The jib should be sheeted to tracks mounted on the round cabin top inside of the shrouds. The track should have a sheeting angle of 11° off centerline. To find this angle measure horizontally 19 ½” outboard from centerline behind the mast. This is where the jib track should be installed.

Pull the jib halyard tight enough to remove the wrinkles in the luff. Set the jib so the top tell-tales break slightly before the lower tell-tales. If the boat need a little bit more power, move the jib lead forward to give the bottom of the sail some depth and sheet the sail so the leech is pointing straight aft. To de-power move the lead aft to flatten the bottom of the sail and twist the top off.

The main and headsail need to work together. If the genoa or jib is twisting off at the top, so should the main. If the genoa or jib is sheeted hard, so should the main. When the wind is blowing hard, adding twist to the main and jib will help give the boat a larger groove to steer in.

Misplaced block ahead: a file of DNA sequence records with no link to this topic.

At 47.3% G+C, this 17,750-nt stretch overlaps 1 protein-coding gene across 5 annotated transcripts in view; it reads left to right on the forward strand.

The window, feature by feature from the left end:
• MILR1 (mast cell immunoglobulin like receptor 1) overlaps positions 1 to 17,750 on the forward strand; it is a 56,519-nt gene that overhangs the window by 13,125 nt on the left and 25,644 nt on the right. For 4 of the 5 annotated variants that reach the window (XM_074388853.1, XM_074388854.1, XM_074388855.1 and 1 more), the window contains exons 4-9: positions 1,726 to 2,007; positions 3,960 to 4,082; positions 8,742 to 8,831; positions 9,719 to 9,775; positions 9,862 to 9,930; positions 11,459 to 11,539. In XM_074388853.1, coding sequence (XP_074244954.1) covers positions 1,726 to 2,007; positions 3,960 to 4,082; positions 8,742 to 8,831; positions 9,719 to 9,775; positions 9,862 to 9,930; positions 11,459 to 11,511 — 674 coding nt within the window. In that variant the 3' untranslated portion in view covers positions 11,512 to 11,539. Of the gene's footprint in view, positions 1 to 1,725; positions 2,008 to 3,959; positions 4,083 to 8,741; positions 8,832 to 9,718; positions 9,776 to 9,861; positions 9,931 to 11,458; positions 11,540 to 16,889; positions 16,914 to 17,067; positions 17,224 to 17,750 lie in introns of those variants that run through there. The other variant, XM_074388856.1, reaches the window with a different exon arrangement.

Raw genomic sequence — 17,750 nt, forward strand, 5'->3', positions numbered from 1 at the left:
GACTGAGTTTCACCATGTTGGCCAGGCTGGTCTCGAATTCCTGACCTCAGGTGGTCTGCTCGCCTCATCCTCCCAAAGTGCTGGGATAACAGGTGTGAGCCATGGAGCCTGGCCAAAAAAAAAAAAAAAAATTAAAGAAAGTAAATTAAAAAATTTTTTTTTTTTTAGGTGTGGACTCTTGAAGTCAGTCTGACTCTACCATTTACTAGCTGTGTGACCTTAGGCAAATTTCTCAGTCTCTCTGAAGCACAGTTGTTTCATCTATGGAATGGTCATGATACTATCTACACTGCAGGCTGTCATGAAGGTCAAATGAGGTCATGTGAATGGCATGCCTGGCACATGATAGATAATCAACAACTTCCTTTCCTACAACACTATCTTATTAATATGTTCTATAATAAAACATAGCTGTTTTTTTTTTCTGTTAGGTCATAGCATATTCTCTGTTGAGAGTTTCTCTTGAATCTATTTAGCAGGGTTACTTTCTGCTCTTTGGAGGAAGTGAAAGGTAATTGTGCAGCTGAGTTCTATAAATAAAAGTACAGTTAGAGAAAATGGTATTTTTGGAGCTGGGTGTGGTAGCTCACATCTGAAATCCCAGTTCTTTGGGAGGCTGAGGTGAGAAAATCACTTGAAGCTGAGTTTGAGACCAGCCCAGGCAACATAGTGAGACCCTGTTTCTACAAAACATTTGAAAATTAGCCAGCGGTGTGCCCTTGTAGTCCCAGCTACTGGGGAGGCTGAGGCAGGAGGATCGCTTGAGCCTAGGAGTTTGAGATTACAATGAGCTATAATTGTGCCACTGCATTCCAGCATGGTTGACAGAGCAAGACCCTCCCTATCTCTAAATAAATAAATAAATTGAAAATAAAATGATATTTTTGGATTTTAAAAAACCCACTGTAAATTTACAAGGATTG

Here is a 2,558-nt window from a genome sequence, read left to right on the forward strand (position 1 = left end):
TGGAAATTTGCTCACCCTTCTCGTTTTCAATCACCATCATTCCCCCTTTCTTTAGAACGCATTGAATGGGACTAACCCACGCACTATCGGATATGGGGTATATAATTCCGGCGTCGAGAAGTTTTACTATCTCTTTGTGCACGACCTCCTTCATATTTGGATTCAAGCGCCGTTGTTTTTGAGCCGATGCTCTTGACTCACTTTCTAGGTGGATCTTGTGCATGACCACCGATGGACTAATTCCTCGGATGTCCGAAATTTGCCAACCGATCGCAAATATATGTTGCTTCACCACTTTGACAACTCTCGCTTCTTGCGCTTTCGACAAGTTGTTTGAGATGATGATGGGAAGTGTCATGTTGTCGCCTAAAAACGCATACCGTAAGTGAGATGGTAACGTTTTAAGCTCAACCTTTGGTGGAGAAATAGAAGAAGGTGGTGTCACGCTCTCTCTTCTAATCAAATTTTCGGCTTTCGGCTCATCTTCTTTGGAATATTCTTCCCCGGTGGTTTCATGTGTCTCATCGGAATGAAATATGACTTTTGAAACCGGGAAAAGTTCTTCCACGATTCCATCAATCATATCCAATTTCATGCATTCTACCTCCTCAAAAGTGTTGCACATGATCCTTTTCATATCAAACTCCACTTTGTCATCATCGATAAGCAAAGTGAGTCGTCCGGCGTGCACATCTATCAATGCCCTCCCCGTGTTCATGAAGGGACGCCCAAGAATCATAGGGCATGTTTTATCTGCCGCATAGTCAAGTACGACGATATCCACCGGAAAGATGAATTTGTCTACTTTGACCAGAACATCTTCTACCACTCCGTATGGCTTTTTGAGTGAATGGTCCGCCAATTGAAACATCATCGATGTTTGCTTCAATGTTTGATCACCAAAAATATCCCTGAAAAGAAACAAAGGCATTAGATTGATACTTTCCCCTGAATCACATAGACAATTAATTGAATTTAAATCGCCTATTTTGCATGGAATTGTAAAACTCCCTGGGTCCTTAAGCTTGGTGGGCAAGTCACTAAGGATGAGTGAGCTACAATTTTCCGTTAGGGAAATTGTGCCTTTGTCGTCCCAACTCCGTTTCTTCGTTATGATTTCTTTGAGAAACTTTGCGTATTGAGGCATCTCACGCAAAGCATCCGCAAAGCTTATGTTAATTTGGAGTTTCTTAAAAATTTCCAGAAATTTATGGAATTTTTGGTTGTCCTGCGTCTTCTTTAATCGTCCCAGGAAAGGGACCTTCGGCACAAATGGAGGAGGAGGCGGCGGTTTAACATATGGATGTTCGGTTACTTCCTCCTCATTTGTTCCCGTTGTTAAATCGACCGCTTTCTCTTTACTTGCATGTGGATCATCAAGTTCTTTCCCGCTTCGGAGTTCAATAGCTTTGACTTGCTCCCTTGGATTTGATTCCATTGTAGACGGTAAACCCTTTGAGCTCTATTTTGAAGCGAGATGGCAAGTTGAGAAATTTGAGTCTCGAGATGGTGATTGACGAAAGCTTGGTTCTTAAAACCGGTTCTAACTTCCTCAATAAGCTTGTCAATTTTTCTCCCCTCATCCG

Aft Lowers

Wind Speed (knots)                 0-5                               6-12                 13-18                           19+


Inches of inverse          Tensioned yet                          1-1 3/4”                        3-3 1/2”                       4”

bend                            straight mast


Wind Speed (knots)                 0-5                               6-12                             13-18               19+

From black band                      1-2”                              1/2”                              Max.                Max.


Wind Speed (Knots)                            0-5                   6-12                 13-18               19+